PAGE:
Government of National Salvation

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This article is about the Serbian puppet government formed during World War II. For the territory where this government operated, see Territory of the Military Commander in Serbia. For the Albanian caretaker government, see Government of National Reconciliation.

The Government of National Salvation (Serbian: Vlada narodnog spasa, Влада народног спаса; German: Regierung der nationalen Rettung), also referred to as the Nedić regime, was the second Serbian puppet government established under the German Military Administration in Serbia[1] in the Territory of the Military Commander in Serbia[Note 1] during World War II (within Axis-occupied Yugoslavia). It was appointed by the German Military Commander in Serbia and operated from 29 August 1941 to October 1944. The Prime Minister throughout was General Milan Nedić. The Government of National Salvation was evacuated from Belgrade to Kitzbühel, Austria in the first week of October 1944 before the German withdrawal from Serbia was complete. Nedić himself was captured by the Americans when they occupied Austria, and was subsequently handed over to the Yugoslav communist authorities to act as a witness against war criminals on the understanding he would be returned to American custody to face trial by the Allies. The Yugoslav authorities refused to return Nedić to American custody, and he died on 4 February 1946 of consequences of falling through the window of a Belgrade hospital, under circumstances remaining unknown to the day.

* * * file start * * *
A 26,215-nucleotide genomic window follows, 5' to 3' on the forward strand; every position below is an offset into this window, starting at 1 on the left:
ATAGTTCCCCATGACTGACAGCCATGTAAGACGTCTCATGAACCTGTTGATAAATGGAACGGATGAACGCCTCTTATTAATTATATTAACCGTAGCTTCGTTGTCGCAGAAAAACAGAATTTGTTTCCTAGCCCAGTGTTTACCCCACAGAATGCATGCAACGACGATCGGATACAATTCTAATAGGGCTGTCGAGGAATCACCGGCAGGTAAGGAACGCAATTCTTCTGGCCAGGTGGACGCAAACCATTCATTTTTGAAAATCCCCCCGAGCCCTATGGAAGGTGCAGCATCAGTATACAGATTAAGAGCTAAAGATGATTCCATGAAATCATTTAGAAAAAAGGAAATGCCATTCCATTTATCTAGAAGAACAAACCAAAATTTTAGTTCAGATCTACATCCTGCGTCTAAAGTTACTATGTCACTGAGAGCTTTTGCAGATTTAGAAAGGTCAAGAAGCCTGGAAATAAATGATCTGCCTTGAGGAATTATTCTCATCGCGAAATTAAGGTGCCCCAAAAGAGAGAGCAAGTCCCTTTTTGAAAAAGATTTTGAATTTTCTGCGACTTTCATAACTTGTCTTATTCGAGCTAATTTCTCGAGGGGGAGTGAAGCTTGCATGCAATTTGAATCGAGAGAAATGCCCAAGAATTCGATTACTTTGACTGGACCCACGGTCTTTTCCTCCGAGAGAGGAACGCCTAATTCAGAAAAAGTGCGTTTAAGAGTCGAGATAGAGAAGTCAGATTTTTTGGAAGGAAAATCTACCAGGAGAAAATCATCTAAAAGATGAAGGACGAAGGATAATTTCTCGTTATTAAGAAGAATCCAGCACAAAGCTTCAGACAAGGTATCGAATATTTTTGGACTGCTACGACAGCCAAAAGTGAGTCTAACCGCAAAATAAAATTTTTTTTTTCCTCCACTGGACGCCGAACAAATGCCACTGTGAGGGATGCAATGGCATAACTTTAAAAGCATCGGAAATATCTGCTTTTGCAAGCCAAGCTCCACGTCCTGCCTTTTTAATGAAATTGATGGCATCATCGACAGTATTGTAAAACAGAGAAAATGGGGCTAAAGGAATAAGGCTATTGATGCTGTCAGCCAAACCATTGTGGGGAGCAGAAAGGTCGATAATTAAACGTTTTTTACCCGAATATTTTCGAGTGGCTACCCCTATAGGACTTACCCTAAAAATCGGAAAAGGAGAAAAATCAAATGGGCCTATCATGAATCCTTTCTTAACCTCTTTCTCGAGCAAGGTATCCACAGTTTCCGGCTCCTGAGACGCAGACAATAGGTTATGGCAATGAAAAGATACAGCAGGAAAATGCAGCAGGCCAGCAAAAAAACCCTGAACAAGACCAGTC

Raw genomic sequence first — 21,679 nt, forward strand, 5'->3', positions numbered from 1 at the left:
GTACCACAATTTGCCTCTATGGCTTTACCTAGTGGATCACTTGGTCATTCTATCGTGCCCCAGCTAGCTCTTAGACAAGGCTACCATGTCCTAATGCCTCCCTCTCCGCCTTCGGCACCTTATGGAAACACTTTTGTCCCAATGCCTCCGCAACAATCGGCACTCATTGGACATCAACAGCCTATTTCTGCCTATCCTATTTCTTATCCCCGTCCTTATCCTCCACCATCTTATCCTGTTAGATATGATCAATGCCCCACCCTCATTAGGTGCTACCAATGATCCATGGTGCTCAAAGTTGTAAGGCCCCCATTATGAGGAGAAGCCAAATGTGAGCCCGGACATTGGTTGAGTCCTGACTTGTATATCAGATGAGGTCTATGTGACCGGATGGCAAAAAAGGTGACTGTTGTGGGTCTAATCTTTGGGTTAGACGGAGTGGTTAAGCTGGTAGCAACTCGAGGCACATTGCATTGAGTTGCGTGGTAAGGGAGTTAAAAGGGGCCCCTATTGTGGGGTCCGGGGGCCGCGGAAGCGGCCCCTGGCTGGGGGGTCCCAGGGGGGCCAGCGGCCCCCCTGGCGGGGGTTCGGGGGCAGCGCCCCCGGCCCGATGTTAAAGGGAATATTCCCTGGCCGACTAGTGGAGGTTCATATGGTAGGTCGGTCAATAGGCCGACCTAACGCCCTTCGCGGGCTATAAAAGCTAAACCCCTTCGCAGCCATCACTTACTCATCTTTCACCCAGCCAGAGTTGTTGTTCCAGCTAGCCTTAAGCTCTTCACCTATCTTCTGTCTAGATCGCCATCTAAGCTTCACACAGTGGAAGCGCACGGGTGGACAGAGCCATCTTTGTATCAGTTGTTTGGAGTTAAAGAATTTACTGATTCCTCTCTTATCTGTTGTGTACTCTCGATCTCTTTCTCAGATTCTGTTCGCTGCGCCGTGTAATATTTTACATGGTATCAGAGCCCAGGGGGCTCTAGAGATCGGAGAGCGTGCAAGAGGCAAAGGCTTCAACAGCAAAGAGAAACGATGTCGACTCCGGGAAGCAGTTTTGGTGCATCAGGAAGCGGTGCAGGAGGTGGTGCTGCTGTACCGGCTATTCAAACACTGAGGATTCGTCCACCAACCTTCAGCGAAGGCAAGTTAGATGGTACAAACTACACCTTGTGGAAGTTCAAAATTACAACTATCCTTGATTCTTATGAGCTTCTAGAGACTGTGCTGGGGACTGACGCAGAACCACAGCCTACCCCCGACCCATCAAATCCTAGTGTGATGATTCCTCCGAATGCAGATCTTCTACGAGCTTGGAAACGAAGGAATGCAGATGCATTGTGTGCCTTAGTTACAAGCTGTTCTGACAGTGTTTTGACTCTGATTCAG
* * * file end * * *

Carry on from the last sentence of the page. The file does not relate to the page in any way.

Background[edit]

Military[edit]

Serbian State Guard[edit]

Main article: Serbian State Guard

The Government of National Salvation founded a military arm, the Serbian State Guard (Srpska državna straža or SDS, Српска државна стража). It was formed from two former Yugoslav gendarmerie regiments, was created with the approval of the German military authorities, and for a long period was controlled by the Higher SS and Police Leader of the Territory of the Military Commander in Serbia. The SDS was also known as the Nedićevci after General Milan Nedić, the prime minister of the Government of National Salvation, who eventually gained control of its operations. As part of its role, it assisted the Germans to impose one of the most brutal occupation regimes in occupied Europe and helped guard and execute prisoners at the Banjica concentration camp in Belgrade. Its leaders and much of the rank and file were sympathetic to the Chetnik movement of Draža Mihailović, and the force was purged by the Germans on several occasions for that reason. In October 1944, as the Red Army closed on Belgrade, the SDS was transferred to Mihailović's control by a member of the fleeing Nedić administration, but it quickly disintegrated during its withdrawal west, with only a small number of former SDS members being captured by the British near the Italian-Yugoslav border in May 1945.